Manipulative behavior is something you have to watch out for. You can usually experience this with friends, family members, co-workers, and even lovers. Manipulative behavior is often difficult to spot, and manipulators often get away with it for the simple reason that they’re good at what they do. They might be manipulative consciously or unconsciously. In some cases, your kids can be manipulative in some way, which is a behavior you should certainly curb at an early stage.
Spotting a manipulator is important in breaking the cycle of manipulation. Don’t let a manipulator get the best of you. Break the cycle and assert yourself.
Rethink your feelings. Try to look into your dealings with people—your family, friends, relatives. If dealing with some of these people leave you depressed, exhausted, guilty, fearful or worthless, it’s most likely that you have found a manipulator among them.
Look out for their tools for manipulation. By definition, manipulative behavior is self-serving and controlling. Sometimes a manipulator can be physically assertive and even abusive. However, the real way they control you is psychological. Consciously or unconsciously, a manipulative person will know what goes on with your emotions and in your mind. They will use this knowledge to bend your will to their whims. It’s not often aggressive behavior that they impose on you. Rather, sometimes it’s a feeling of guilt that they take advantage of. Sometimes, it’s helplessness. Sometimes, they put blame on you unfairly. However, sometimes a manipulator will be charming, and will flatter you to submission.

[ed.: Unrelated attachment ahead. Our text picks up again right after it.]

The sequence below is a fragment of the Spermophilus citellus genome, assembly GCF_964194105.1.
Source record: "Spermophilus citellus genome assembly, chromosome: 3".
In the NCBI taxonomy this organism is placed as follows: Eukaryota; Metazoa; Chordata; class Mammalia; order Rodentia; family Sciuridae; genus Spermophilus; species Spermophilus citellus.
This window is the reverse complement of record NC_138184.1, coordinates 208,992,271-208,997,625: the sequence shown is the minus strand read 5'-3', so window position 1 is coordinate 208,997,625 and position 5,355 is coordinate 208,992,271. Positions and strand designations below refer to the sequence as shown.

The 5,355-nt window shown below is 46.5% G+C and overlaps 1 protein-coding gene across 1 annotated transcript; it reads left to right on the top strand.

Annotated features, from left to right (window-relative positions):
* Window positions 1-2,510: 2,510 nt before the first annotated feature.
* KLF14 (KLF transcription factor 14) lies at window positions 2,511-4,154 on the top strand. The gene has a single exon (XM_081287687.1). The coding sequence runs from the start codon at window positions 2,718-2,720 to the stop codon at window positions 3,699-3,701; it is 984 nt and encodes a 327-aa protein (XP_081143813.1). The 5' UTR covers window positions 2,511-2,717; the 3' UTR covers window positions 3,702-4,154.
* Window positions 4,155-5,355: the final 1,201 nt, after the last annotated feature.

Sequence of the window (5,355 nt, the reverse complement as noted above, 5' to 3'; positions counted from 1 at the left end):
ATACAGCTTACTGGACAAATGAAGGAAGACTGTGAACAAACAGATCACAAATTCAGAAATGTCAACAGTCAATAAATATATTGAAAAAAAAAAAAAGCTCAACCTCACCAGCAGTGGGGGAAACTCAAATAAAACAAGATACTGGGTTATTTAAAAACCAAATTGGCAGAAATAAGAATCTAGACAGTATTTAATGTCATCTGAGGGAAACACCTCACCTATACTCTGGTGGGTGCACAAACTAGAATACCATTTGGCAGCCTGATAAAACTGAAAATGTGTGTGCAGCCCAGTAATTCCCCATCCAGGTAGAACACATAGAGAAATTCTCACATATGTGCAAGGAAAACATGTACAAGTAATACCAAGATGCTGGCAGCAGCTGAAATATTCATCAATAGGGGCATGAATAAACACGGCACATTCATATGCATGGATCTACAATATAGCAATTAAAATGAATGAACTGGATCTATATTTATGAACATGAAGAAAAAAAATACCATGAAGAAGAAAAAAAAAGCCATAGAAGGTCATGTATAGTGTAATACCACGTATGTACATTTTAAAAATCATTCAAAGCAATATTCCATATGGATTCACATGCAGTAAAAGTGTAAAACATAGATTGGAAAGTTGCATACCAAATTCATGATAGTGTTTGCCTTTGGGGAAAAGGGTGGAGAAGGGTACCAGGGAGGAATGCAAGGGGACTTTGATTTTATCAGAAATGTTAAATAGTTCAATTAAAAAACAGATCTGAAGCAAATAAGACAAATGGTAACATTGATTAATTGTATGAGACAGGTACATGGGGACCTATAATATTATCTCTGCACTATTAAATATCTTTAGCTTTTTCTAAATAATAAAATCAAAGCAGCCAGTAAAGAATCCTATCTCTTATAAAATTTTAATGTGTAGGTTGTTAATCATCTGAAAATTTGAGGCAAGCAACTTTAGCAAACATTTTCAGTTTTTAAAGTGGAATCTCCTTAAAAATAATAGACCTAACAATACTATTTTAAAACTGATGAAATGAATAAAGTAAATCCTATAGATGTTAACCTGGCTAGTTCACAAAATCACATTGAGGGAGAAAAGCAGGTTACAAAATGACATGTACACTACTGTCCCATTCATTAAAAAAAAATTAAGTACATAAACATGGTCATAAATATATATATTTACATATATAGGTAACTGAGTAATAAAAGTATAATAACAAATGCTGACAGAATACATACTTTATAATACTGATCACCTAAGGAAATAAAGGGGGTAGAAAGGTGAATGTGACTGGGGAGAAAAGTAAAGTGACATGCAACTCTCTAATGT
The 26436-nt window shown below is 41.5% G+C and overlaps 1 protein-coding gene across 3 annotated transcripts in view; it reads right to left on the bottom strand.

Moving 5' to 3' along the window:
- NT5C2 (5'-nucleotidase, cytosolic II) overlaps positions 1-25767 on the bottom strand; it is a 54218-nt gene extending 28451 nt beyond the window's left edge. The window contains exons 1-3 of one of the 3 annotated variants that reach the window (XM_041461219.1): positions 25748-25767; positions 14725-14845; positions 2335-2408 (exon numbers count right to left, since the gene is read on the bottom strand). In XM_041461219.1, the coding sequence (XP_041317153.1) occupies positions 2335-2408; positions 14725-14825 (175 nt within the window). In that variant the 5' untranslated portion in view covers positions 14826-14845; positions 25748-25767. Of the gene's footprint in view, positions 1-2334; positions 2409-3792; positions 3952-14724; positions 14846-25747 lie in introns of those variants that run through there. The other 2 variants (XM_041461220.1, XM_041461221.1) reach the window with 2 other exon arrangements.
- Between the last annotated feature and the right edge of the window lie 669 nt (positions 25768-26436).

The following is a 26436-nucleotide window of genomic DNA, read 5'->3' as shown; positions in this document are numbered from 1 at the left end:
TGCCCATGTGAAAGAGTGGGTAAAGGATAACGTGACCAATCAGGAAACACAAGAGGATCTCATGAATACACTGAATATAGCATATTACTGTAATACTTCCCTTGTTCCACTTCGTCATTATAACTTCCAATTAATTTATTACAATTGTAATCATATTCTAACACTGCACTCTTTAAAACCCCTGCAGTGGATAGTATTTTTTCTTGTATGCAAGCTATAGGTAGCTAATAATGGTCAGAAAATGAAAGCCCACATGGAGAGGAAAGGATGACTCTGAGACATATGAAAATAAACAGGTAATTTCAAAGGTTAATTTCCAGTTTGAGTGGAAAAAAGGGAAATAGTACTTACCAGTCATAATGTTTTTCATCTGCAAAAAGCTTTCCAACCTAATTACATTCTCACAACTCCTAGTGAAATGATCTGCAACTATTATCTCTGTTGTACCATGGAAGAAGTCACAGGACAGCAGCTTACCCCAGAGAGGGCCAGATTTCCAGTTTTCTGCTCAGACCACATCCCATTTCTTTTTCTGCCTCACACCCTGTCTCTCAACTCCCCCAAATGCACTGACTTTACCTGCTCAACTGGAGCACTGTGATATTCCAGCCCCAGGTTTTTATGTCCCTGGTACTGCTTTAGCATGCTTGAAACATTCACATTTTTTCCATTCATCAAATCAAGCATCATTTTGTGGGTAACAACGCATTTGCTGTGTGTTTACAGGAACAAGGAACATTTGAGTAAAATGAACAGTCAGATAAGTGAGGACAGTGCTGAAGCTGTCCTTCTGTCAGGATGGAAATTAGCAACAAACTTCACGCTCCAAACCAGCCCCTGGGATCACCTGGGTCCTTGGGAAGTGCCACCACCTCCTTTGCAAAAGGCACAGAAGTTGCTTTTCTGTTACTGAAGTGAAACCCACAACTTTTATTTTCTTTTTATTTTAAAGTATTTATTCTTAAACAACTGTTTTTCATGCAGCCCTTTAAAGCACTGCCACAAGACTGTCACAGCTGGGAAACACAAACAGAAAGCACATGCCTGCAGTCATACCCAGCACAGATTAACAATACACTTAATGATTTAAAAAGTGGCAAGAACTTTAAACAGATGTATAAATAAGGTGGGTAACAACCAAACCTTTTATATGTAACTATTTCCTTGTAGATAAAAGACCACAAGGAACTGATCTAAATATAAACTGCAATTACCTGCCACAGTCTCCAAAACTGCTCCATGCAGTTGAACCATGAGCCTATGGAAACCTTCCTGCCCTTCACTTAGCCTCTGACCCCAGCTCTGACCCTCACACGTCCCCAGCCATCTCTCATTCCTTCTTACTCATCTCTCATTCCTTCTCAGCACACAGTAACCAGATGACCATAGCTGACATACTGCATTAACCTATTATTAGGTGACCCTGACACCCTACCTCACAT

Look out for a sway in behaviors. Manipulators can sometimes alternate between flattery and guilt-tripping. This depends on whether you are acquiescing to their requests.
Is he using your relationship to his advantage? Some manipulators use relationships to their advantage. These people use relationships to manipulate you through your affection or through your guilt. When it comes to manipulators, there are no grey areas. It’s either you’re with him or you’re not. If you don’t do what they want, there’s something wrong with you.
Find out why. You should try to analyze the reasons behind a manipulator’s actions and behaviors. They will often use emotions to win arguments, rather than logic.
How to deal? Breaking the manipulative cycle involves you answering back. Use logic, and don’t let your emotions get the better of you. Take your time to rebut a manipulator’s arguments. They will usually change their tactics and will often alternate between wooing you and arguing against you. These kinds of people always want to be in control and will use different tactics to achieve this.
Be sure you’re in a safe environment, and that you’re in the position to confront a person for his manipulative behavior. In some cases, that person will not be significant in your life—he may be a co-worker or a neighbor. In some cases, though, you might want to maintain good relations with someone who is manipulative, especially if he is a family member or relative. Do realize that it will take some time for you both to work out your differences and arrive at a peaceful compromise.